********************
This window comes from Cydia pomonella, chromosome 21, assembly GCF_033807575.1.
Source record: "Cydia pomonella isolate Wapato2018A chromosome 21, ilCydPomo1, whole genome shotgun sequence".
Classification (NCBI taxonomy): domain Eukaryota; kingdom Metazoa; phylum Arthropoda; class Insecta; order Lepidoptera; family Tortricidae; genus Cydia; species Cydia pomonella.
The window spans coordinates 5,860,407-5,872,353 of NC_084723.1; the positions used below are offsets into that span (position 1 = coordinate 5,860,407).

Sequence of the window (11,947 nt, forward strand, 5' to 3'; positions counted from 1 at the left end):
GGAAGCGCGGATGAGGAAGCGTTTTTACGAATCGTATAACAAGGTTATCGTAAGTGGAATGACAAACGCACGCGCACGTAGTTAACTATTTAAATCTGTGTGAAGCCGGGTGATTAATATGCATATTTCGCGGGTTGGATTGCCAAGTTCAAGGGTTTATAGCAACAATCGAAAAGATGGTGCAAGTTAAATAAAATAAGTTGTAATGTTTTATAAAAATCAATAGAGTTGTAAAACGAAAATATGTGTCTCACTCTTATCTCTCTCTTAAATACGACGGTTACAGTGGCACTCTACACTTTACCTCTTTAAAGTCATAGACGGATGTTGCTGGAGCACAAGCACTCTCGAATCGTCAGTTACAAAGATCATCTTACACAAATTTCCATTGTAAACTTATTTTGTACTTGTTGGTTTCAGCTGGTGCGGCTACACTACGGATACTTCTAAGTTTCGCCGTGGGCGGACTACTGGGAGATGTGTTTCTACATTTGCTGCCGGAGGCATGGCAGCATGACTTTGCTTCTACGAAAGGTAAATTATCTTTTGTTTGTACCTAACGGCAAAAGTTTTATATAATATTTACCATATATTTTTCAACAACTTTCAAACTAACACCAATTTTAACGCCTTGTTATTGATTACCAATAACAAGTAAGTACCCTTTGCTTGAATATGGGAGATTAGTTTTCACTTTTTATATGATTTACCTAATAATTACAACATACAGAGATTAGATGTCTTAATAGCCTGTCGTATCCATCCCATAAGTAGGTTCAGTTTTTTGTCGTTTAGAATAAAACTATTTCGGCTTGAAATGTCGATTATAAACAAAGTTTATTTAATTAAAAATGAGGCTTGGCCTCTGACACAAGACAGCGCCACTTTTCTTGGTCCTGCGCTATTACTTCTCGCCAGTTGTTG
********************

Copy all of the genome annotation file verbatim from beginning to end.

This window comes from Cydia pomonella, chromosome 21, assembly GCF_033807575.1.
Source record: "Cydia pomonella isolate Wapato2018A chromosome 21, ilCydPomo1, whole genome shotgun sequence".
Classification (NCBI taxonomy): domain Eukaryota; kingdom Metazoa; phylum Arthropoda; class Insecta; order Lepidoptera; family Tortricidae; genus Cydia; species Cydia pomonella.
The window spans coordinates 5,860,407-5,872,353 of NC_084723.1; the positions used below are offsets into that span (position 1 = coordinate 5,860,407).

Sequence of the window (11,947 nt, forward strand, 5' to 3'; positions counted from 1 at the left end):
GGAAGCGCGGATGAGGAAGCGTTTTTACGAATCGTATAACAAGGTTATCGTAAGTGGAATGACAAACGCACGCGCACGTAGTTAACTATTTAAATCTGTGTGAAGCCGGGTGATTAATATGCATATTTCGCGGGTTGGATTGCCAAGTTCAAGGGTTTATAGCAACAATCGAAAAGATGGTGCAAGTTAAATAAAATAAGTTGTAATGTTTTATAAAAATCAATAGAGTTGTAAAACGAAAATATGTGTCTCACTCTTATCTCTCTCTTAAATACGACGGTTACAGTGGCACTCTACACTTTACCTCTTTAAAGTCATAGACGGATGTTGCTGGAGCACAAGCACTCTCGAATCGTCAGTTACAAAGATCATCTTACACAAATTTCCATTGTAAACTTATTTTGTACTTGTTGGTTTCAGCTGGTGCGGCTACACTACGGATACTTCTAAGTTTCGCCGTGGGCGGACTACTGGGAGATGTGTTTCTACATTTGCTGCCGGAGGCATGGCAGCATGACTTTGCTTCTACGAAAGGTAAATTATCTTTTGTTTGTACCTAACGGCAAAAGTTTTATATAATATTTACCATATATTTTTCAACAACTTTCAAACTAACACCAATTTTAACGCCTTGTTATTGATTACCAATAACAAGTAAGTACCCTTTGCTTGAATATGGGAGATTAGTTTTCACTTTTTATATGATTTACCTAATAATTACAACATACAGAGATTAGATGTCTTAATAGCCTGTCGTATCCATCCCATAAGTAGGTTCAGTTTTTTGTCGTTTAGAATAAAACTATTTCGGCTTGAAATGTCGATTATAAACAAAGTTTATTTAATTAAAAATGAGGCTTGGCCTCTGACACAAGACAGCGCCACTTTTCTTGGTCCTGCGCTATTACTTCTCGCCAGTTGTTG